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Punk Rock Cinema

“Punk the Capital” Spotlights Early DC Punk Scene


Washington D.C.’s underground music scene forever altered the definition of punk, transforming it from nihilist towards something constructive. Within this unlikely town in 1979, generations, musical genres and powerful personalities created a volatile mix that changed music and culture around the world.

“Punk the Capital, Straight from Washington D.C.,” directed and produced by veteran D.C. filmmakers James Schneider and Paul Bishow, captures the essence of D.C. punk from its source and steers shy of nostalgia, making this history relevant 35 years later.

Scheduled for completion in late 2014, “Punk the Capital” illuminates the early punk scene with a focus on the infamous Madams Organ artists collective. Stepping inside this anarchic rowhouse transports the viewer to the late 70’s, a time full of discovery and sense of possibility for well known figures such as Henry Rollins and Ian MacKaye. It was also where seminal bands such as the Bad Brains, Black Market Baby, and the Teen Idles took off and where the sound and ideas behind “D.C. harDCore” truly began.

Since then, D.C. punk continues to leave its mark on not just punk and rock, but on the broader American culture. “This documentary, ‘Punk the Capital’ is a portrait of how the small D.C. punk scene became a powerful entity,” says director James Schneider, “Even though the D.C. scene is the subject, punk is the story.”

James Schneider, a D.C. native who grew up in the skate and punk scene of the early-mid 1980s, has spent the last 20 years making and producing films. His filmography includes; “Blue is Beautiful” (1997) featuring Dischord recording artists The Make-up, “The Band that Met the Sound Beneath” (2012) featuring a Chilean punk band, and “Young Oceans of Cinema” (2011) which premiered at the 2012 edition of the Rotterdam International Film Festival. Schneider’s award-winning work has been screened at film festivals and museums around the world.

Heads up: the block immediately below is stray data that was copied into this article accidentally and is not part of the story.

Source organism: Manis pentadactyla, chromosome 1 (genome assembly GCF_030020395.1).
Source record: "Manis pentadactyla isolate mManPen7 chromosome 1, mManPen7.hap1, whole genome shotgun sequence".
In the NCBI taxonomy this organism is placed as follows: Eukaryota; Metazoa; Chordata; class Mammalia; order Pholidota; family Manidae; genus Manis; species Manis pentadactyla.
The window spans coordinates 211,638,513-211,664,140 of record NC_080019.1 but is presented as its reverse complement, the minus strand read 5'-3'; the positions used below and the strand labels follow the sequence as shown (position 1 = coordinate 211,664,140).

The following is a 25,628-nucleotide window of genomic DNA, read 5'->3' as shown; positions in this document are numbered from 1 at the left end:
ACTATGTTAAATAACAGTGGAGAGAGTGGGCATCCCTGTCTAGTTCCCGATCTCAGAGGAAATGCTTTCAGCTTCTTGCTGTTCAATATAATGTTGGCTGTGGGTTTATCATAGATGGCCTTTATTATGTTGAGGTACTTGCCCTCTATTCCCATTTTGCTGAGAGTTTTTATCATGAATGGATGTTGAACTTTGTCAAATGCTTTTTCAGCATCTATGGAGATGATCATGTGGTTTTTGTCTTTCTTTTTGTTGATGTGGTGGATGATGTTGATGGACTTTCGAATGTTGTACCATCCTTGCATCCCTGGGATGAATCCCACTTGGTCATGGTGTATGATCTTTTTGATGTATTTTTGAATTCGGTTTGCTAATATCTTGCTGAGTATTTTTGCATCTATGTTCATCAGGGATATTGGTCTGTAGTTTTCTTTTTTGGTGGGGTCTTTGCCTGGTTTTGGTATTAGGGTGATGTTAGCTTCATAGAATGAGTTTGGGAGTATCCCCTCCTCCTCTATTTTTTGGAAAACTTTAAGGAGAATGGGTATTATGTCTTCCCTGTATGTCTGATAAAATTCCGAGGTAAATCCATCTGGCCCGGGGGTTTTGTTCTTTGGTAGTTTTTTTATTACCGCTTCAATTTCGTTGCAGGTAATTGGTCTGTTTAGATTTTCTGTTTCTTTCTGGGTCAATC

Paul Bishow moved to D.C. in the late 1970s and was immediately drawn to the intimacy of the punk scene. He was a founding member of the I am Eye Film Forum, and his footage has appeared in many documentaries including Don Lett’s “Punk Attitude” (2005) and Mandy Stein’s “Bad Brains, Band in DC” (2012). Mostly using Super-8 film, he made 8 feature length movies and dozens of short films.

Over the last 12 years, Schneider and Bishow have been compiling concert footage, interviewing artists, and connecting with the people and ideas that changed music history forever. “Punk the Capital” takes us on a punk journey from the inside out, sharing the rich past of D.C.’s punk/harDCore scenes, and maybe more importantly, inspiring future generations.

Join the active D.C punk history and support the film by following “Punk the Capital” on Facebook, or visit

Kickstarter Link

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John Waters’ Movie Pink Flamingos Is One Of The Most Punk Rock Movies Of All Time

Pink Flamingos

If punk rock is all about breaking boundaries, a DIY attitude, shocking the mainstream, and even making a political statement or two, Pink Flamingos may be one of the most punk rock movies of all time. Despite director John Waters subsequent success with movies like Hairspray, Pink Flamingos may still be his signature film despite being produced for only ten thousand dollars. The name seems to be based on the kitschy pink flamingos that are used to decorate the lawn of the trailer park home of Babs Johnson.

The cult classic featured a who’s who of John Waters’ Baltimore crew, smartly called The Dreamlanders, such as lead character Divine, the unforgettable Edith Massey as the “egg lady,” blonde bombshell Mary Vivian Pearce, Cookie Mueller, and Mink Stole.

The plot revolves a lovable trailer trash family, lead by matriarch Babs Johnson (Divine), and her family. They are in an intense rivalry with another Baltimore-based family Connie and Raymond Marble for the title of the filthiest people in the world. During this feud pretty much every perverse act (and then some) is committed, particularly the legendary last scene where Divine ingests her dog’s doodoo droppings.

What set apart Pink Flamingos from a typical, run-of-the-mill X-rated movie, is the inherent talent of the cast and a sense of brilliant transgressive energy that runs through the entire film. Even watching it today, the film feels dangerous, which is a huge compliment considering that people are much harder to shock nowadays. The movie still gets played in showings around the country, despite debuting in 1972. This shows what a lasting and groundbreaking effect Pink Flamingos has made in cinema. Below is a feature on the movie and the impact it has had.